The friends honored in the memorial service were activists involved in the two Washington, DC encampments established during the Occupy movement, which took the country by storm during 2011-12.
Former Occupiers remembered Charlie “Microphone” Whitaker, Kyle “Wyld Child” Stanislaus Szlosek, and William “Bill” Miniutti as visionary activists dedicated to social justice and economic change. Also recognized were James Hill and Mira Dabit, two activists who died in the past two years.
For many who came to the memorial, it soon became an Occupy mini-reunion as they recounted their memories of the lives and times of their fallen comrades. They shared a photo album and posted messages in notebooks which will be sent to the activists’ families.
Charlie Whitaker, 37, of Philadelphia passed away on June 29 due to a pancreatic infection. He was remembered for his fondness of others, his generosity and booming voice, for which he was given the nickname “Microphone.”
Antonya Huntenburg remembered him as a loyal and generous person who would “give you his last penny.” She told a story about how he carried a protest sign around for them for three months.
Charlie’s sister attended the memorial and thanked all the activists for their friendship.
Kyle Szlosek, 25, died of smoke inhalation when his family’s home in Maine, where he was visiting, caught fire early in the morning of June 22. He was remembered for his friendliness, positive energy, generosity and dedication to fighting for economic equality of workers and the incarcerated poor. He enjoyed working on several committees during Occupy DC, and later helped staff the Peace Vigil near the White House. He was learning how to rebuild Volkswagen engines in Glen Burnie, MD where he lived with his fiancée Tracey Johnstone, and contemplated going to school to become a mechanical engineer.
“Kyle never did anything half-assed,” said Michael Barczynski, a close friend of Kyle. “He did everything to the fullest. Whether it was protesting, being a botanist, becoming a mechanic, so he could help support the love of his life, Saucey.”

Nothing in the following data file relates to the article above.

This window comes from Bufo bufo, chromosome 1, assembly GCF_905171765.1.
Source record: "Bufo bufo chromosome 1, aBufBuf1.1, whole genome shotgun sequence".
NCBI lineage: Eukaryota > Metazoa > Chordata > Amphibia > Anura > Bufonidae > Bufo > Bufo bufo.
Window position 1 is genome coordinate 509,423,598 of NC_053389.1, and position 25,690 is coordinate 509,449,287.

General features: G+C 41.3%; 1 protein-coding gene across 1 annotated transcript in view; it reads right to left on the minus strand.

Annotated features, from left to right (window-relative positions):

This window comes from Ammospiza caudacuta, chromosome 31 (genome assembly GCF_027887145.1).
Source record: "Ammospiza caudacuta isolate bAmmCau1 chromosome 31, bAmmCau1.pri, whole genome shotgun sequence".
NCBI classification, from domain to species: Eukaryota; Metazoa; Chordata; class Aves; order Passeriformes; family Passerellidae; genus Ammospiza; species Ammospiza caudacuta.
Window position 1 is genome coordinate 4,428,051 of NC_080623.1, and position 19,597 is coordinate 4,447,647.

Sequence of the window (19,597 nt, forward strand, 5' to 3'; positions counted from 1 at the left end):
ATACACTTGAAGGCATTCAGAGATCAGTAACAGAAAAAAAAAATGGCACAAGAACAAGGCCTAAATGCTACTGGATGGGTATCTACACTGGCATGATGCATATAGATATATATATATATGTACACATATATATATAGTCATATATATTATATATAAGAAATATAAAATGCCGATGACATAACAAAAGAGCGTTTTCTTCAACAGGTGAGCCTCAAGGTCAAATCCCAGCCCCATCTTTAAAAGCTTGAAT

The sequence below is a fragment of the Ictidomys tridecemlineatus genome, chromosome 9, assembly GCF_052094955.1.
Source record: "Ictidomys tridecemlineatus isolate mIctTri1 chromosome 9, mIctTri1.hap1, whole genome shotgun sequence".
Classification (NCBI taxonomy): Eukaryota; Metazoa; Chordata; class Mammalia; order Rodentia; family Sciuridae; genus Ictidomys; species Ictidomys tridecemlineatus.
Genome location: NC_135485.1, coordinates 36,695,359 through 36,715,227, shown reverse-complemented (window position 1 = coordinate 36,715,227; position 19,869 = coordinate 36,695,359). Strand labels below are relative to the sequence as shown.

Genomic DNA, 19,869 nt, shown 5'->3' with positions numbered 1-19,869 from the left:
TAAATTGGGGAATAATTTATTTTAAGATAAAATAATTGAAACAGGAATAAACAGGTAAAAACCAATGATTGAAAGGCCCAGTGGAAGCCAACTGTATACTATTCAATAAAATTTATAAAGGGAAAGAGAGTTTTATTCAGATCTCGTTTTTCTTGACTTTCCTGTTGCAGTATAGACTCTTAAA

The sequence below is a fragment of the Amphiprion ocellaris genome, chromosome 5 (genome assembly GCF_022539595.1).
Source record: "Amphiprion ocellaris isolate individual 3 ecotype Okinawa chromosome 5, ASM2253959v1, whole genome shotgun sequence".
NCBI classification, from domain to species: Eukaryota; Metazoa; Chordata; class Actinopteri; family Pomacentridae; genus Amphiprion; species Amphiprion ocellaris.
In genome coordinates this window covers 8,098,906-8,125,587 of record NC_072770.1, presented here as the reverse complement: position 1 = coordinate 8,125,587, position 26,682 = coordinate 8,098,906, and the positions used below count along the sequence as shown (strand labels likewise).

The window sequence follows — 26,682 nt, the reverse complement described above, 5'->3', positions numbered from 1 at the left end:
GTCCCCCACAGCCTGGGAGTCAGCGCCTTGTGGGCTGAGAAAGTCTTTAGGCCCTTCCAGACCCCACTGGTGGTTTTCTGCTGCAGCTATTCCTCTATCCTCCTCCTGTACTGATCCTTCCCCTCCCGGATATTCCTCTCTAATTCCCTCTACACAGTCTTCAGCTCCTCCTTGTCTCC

“Everybody knows his energy,” Barczynski continued. “It’s imprinted on us, so you have that for everyone who has passed that we loved.”
William Miniutti was living in Jacksonville, FL when he passed away at the age of 65 on May 4. He was an organizer at Occupy DC Freedom Plaza and a member of Veterans for Peace. As a veteran of the Vietnam War, he advocated on behalf of homeless veterans. He co-led a three month long vigil at the front doors of the Veterans Administration Headquarters Building, a block from the White House, which brought attention to suicide rates and lengthy delays in obtaining benefits.
His work was partly responsible for new national attention focused on challenges homeless veterans face when they return from war.
Huntenburg remembered Bill Miniutti for his no-nonsense attitude and stalwart courage. “He was a person who would tell you to get over your shit,” she recalled. “This is life.”
After paying homage to their fallen friends at Freedom Plaza, they walked to places meaningful to the Occupy DC movement, including the Anti-Nuclear Vigil at the White House and McPherson Square, site of one of the Occupy encampments.